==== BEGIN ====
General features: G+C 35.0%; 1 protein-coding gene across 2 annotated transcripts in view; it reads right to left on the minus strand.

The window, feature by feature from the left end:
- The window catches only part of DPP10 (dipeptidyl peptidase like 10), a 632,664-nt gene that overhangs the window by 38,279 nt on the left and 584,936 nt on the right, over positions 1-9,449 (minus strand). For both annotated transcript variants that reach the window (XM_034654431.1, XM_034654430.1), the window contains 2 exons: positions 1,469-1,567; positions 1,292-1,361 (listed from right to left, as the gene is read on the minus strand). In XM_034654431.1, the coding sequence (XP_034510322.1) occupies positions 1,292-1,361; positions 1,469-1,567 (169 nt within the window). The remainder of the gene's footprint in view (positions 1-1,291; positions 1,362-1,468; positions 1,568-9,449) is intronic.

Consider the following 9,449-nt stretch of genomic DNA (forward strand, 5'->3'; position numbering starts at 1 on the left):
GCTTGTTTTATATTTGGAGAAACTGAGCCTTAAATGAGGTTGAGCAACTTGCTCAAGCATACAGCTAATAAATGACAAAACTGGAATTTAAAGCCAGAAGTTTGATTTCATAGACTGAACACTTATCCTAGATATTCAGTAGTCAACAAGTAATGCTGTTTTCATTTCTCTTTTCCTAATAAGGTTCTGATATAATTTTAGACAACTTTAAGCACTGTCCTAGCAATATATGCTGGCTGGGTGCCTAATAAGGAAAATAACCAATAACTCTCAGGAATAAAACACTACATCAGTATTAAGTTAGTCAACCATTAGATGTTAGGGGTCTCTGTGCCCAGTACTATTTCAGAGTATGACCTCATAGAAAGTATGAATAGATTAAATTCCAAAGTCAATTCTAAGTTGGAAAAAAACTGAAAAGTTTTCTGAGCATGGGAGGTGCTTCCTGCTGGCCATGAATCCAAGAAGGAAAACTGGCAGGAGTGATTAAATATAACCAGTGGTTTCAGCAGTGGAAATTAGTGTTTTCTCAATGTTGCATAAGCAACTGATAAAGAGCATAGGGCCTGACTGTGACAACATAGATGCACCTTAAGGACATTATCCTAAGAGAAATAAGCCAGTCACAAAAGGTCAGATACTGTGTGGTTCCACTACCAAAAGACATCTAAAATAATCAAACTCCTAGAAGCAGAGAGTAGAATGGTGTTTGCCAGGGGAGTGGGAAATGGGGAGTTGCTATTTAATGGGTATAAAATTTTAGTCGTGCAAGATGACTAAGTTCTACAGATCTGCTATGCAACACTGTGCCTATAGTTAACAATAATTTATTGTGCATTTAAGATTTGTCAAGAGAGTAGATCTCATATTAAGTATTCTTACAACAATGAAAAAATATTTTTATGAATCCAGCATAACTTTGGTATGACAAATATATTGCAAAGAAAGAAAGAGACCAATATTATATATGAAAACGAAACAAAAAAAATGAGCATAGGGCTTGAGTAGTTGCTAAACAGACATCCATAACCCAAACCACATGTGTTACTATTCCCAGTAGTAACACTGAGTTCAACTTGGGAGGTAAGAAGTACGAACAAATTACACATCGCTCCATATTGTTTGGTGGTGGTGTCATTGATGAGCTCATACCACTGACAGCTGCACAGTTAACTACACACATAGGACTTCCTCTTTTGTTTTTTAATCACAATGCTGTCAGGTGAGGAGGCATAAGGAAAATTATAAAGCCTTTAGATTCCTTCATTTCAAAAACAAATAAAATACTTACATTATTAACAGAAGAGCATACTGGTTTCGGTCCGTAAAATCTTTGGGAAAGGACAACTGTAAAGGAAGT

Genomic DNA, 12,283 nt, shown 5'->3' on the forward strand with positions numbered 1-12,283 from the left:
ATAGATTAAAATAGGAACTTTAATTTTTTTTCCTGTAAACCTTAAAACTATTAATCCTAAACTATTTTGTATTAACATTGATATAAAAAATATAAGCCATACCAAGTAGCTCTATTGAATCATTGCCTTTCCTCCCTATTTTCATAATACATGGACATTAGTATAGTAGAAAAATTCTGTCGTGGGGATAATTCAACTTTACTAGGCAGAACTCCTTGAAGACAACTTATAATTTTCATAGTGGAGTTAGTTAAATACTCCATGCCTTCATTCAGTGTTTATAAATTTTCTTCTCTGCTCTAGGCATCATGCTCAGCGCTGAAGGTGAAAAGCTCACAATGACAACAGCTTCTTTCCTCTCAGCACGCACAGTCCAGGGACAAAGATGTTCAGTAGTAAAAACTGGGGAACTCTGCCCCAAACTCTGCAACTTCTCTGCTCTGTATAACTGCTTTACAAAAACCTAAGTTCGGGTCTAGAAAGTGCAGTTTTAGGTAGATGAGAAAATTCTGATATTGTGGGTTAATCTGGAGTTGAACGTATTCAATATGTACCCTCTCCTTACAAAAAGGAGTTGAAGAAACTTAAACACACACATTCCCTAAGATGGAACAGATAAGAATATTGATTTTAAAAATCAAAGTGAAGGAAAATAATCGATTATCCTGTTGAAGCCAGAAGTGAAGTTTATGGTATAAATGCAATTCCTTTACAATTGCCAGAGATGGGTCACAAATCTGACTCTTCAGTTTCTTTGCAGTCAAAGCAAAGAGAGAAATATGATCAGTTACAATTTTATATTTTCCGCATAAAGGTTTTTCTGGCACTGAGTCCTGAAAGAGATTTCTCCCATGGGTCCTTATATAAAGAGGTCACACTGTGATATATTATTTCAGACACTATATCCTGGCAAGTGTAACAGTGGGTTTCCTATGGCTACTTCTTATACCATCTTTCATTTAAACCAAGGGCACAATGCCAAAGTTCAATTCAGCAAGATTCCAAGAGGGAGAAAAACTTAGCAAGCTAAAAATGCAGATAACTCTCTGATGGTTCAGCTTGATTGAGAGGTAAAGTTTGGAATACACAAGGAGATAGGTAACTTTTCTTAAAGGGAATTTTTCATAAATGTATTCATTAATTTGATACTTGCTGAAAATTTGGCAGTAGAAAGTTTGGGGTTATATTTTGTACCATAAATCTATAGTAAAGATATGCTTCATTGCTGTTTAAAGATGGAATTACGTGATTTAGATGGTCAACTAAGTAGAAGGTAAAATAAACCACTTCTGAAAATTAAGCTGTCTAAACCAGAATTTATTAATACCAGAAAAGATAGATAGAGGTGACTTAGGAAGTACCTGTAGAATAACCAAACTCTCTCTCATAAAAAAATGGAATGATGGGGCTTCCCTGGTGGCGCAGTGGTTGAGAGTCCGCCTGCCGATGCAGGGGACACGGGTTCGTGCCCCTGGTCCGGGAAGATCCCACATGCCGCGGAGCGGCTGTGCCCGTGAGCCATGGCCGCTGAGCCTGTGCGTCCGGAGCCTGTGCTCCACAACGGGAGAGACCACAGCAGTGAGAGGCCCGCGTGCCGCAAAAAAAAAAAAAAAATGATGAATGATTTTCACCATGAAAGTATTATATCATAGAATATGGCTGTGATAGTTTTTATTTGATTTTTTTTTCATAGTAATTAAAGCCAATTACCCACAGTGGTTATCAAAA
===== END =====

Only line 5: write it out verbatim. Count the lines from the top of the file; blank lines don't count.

GCTTGTTTTATATTTGGAGAAACTGAGCCTTAAATGAGGTTGAGCAACTTGCTCAAGCATACAGCTAATAAATGACAAAACTGGAATTTAAAGCCAGAAGTTTGATTTCATAGACTGAACACTTATCCTAGATATTCAGTAGTCAACAAGTAATGCTGTTTTCATTTCTCTTTTCCTAATAAGGTTCTGATATAATTTTAGACAACTTTAAGCACTGTCCTAGCAATATATGCTGGCTGGGTGCCTAATAAGGAAAATAACCAATAACTCTCAGGAATAAAACACTACATCAGTATTAAGTTAGTCAACCATTAGATGTTAGGGGTCTCTGTGCCCAGTACTATTTCAGAGTATGACCTCATAGAAAGTATGAATAGATTAAATTCCAAAGTCAATTCTAAGTTGGAAAAAAACTGAAAAGTTTTCTGAGCATGGGAGGTGCTTCCTGCTGGCCATGAATCCAAGAAGGAAAACTGGCAGGAGTGATTAAATATAACCAGTGGTTTCAGCAGTGGAAATTAGTGTTTTCTCAATGTTGCATAAGCAACTGATAAAGAGCATAGGGCCTGACTGTGACAACATAGATGCACCTTAAGGACATTATCCTAAGAGAAATAAGCCAGTCACAAAAGGTCAGATACTGTGTGGTTCCACTACCAAAAGACATCTAAAATAATCAAACTCCTAGAAGCAGAGAGTAGAATGGTGTTTGCCAGGGGAGTGGGAAATGGGGAGTTGCTATTTAATGGGTATAAAATTTTAGTCGTGCAAGATGACTAAGTTCTACAGATCTGCTATGCAACACTGTGCCTATAGTTAACAATAATTTATTGTGCATTTAAGATTTGTCAAGAGAGTAGATCTCATATTAAGTATTCTTACAACAATGAAAAAATATTTTTATGAATCCAGCATAACTTTGGTATGACAAATATATTGCAAAGAAAGAAAGAGACCAATATTATATATGAAAACGAAACAAAAAAAATGAGCATAGGGCTTGAGTAGTTGCTAAACAGACATCCATAACCCAAACCACATGTGTTACTATTCCCAGTAGTAACACTGAGTTCAACTTGGGAGGTAAGAAGTACGAACAAATTACACATCGCTCCATATTGTTTGGTGGTGGTGTCATTGATGAGCTCATACCACTGACAGCTGCACAGTTAACTACACACATAGGACTTCCTCTTTTGTTTTTTAATCACAATGCTGTCAGGTGAGGAGGCATAAGGAAAATTATAAAGCCTTTAGATTCCTTCATTTCAAAAACAAATAAAATACTTACATTATTAACAGAAGAGCATACTGGTTTCGGTCCGTAAAATCTTTGGGAAAGGACAACTGTAAAGGAAGT